Self-Monitoring Blood Pressure Lowers Cardiovascular Risk in Hypertension

August 30, 2014
Rachel Lutz

Self-monitoring is an effective method for hypertensive patients who are at risk for cardiovascular comorbidity.

After participating in a self-management program, hypertensive patients at high risk for cardiovascular disease had lower systolic blood pressure compared to those who received standard care, according to the results of the Phase III TASMIN-SR trial published August 27, 2014, in JAMA.

Researchers from the University of Oxford in the United Kingdom studied 552 patients aged at least 35 years with hypertension and a history of stroke, coronary heart disease, diabetes, or chronic kidney disease. The patients had baseline blood pressures of at least 130/80 mm Hg and were treated at 59 primary care practices across the United Kingdom between March 2011 and January 2013.

Those in the intervention group were instructed to monitor their own blood pressures using an individualized self-titration algorithm, while those assigned to the control group received usual care, which included seeing their clinician for routine blood pressure measurements and receiving medication adjustments as necessary.

Although the previous Phase II TASMINH2 trial deemed this method effective, the research team “wanted to develop the intervention and trial it in higher risk patients,” lead study author Richard J. McManus, PhD, FRCGP, told Pharmacy Times.

At baseline, the blood pressure of the intervention group was 143.1/80.5 mm Hg, which was similar to the 143.6/79.5 mm Hg baseline blood pressure of the control group.

Although average systolic blood pressure decreased in both groups after 12 months, a more significant decline was found in the intervention group, as the researchers recorded a mean blood pressure of 128.2/73.8 mm Hg in the intervention group, compared to a mean blood pressure of 137.8/76.3 mm Hg in the control group.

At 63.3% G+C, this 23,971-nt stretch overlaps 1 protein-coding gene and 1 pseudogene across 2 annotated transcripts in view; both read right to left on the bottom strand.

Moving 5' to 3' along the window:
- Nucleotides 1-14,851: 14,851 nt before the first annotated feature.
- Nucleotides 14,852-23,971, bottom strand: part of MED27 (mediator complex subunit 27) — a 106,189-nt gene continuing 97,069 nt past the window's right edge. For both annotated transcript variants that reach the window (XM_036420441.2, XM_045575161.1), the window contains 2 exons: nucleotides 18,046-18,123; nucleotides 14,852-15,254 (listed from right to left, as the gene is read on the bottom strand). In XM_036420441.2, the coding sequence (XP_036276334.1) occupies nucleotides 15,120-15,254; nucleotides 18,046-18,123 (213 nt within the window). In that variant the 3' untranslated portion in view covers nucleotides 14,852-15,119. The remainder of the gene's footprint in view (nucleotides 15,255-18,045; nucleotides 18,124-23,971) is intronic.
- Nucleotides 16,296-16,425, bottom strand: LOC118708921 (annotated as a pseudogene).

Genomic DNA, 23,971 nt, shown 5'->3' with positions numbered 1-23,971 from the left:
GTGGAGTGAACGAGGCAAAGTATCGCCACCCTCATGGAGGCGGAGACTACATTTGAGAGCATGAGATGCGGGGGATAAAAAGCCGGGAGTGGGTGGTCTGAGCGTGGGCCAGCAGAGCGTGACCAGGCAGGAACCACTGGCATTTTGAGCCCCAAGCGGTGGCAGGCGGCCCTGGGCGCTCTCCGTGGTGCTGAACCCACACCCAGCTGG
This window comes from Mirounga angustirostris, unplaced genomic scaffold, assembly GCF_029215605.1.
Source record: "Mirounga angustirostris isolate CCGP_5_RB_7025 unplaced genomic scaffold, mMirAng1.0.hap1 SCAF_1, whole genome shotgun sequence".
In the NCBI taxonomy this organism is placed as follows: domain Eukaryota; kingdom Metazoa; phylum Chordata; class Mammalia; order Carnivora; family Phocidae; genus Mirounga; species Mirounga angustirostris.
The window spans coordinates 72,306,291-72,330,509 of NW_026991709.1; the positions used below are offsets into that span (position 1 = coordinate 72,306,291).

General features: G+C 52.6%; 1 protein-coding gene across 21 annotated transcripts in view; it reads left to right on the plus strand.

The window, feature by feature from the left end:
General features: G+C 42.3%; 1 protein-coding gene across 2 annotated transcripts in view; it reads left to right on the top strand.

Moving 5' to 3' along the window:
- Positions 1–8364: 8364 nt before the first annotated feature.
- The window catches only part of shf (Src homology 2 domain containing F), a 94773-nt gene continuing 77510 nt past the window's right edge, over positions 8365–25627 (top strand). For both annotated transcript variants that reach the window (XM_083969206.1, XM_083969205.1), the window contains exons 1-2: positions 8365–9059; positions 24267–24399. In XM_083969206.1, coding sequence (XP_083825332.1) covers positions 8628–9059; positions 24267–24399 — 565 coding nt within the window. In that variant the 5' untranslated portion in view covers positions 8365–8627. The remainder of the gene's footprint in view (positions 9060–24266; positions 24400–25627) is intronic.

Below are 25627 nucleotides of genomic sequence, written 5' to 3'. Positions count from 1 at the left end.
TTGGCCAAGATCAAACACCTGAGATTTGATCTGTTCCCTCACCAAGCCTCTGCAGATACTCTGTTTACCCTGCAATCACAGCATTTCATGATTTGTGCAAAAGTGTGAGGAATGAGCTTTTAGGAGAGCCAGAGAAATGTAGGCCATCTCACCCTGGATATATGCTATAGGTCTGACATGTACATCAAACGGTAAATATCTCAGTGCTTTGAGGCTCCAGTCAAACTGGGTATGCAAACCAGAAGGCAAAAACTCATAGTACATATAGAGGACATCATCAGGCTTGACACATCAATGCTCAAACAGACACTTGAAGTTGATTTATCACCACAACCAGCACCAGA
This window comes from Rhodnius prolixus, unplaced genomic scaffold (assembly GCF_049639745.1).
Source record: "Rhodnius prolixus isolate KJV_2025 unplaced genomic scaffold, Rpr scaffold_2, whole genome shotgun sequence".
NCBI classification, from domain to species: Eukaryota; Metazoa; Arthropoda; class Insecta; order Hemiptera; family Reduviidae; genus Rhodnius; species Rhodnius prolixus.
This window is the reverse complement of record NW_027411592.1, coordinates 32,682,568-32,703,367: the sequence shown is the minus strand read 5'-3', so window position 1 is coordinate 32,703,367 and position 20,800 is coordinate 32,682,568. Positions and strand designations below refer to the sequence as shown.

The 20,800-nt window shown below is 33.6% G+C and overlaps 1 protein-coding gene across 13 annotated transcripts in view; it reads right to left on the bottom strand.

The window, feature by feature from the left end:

The study authors noted the results were comparable in all subgroups and no excessive adverse events were observed.

“We thought that older patients with more comorbidities might not do as well as younger patients, but, in fact, we got better results: 9.2 mm Hg difference versus 5.4 mm Hg difference in systolic blood pressure in TASMIN-SR versus the TASMINH2 trial,” Dr. McManus said when asked about the study’s surprising findings.

As a result, the researchers concluded self-monitoring is a viable option for the long-term treatment of hypertension in patients with high cardiovascular disease risk.

“A group of high-risk individuals…are able to self-monitor and self-titrate antihypertensive treatment following a pre-specified algorithm developed with their family physician and that, in doing so, they achieved a clinically significant reduction in systolic and diastolic blood pressure without an increase in adverse events,” the study authors wrote. “This is a population with the most to gain in terms of reducing future cardiovascular events from the optimized blood pressure control.”

Thus, Dr. McManus urged health care professionals to “consider self-management as an effective approach for lowering blood pressure safely” in patients with “above-target blood pressure and cardiovascular comorbidity.”